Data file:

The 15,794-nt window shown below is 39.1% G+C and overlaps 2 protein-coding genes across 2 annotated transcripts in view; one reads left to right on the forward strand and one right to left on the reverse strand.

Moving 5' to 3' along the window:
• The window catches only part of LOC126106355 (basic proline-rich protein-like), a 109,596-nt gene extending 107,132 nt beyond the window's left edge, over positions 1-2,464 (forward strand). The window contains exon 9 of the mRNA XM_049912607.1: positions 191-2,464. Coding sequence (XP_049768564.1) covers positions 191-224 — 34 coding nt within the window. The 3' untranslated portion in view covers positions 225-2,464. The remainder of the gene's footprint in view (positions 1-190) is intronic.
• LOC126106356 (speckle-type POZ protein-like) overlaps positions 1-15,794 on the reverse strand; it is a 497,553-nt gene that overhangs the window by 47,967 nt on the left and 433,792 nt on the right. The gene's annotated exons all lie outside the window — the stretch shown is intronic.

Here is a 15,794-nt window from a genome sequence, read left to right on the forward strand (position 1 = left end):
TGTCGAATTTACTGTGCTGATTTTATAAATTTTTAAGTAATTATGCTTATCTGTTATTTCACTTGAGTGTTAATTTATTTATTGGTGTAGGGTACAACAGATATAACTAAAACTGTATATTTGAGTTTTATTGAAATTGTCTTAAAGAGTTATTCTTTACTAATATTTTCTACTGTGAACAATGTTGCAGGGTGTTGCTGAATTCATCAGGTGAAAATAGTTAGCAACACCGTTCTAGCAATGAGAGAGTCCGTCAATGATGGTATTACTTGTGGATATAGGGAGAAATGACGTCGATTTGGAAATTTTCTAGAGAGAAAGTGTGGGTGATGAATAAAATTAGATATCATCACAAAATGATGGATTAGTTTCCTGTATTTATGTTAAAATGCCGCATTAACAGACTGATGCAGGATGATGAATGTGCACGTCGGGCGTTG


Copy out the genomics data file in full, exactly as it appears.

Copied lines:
The 15,794-nt window shown below is 39.1% G+C and overlaps 2 protein-coding genes across 2 annotated transcripts in view; one reads left to right on the forward strand and one right to left on the reverse strand.

Moving 5' to 3' along the window:
• The window catches only part of LOC126106355 (basic proline-rich protein-like), a 109,596-nt gene extending 107,132 nt beyond the window's left edge, over positions 1-2,464 (forward strand). The window contains exon 9 of the mRNA XM_049912607.1: positions 191-2,464. Coding sequence (XP_049768564.1) covers positions 191-224 — 34 coding nt within the window. The 3' untranslated portion in view covers positions 225-2,464. The remainder of the gene's footprint in view (positions 1-190) is intronic.
• LOC126106356 (speckle-type POZ protein-like) overlaps positions 1-15,794 on the reverse strand; it is a 497,553-nt gene that overhangs the window by 47,967 nt on the left and 433,792 nt on the right. The gene's annotated exons all lie outside the window — the stretch shown is intronic.

Here is a 15,794-nt window from a genome sequence, read left to right on the forward strand (position 1 = left end):
TGTCGAATTTACTGTGCTGATTTTATAAATTTTTAAGTAATTATGCTTATCTGTTATTTCACTTGAGTGTTAATTTATTTATTGGTGTAGGGTACAACAGATATAACTAAAACTGTATATTTGAGTTTTATTGAAATTGTCTTAAAGAGTTATTCTTTACTAATATTTTCTACTGTGAACAATGTTGCAGGGTGTTGCTGAATTCATCAGGTGAAAATAGTTAGCAACACCGTTCTAGCAATGAGAGAGTCCGTCAATGATGGTATTACTTGTGGATATAGGGAGAAATGACGTCGATTTGGAAATTTTCTAGAGAGAAAGTGTGGGTGATGAATAAAATTAGATATCATCACAAAATGATGGATTAGTTTCCTGTATTTATGTTAAAATGCCGCATTAACAGACTGATGCAGGATGATGAATGTGCACGTCGGGCGTTG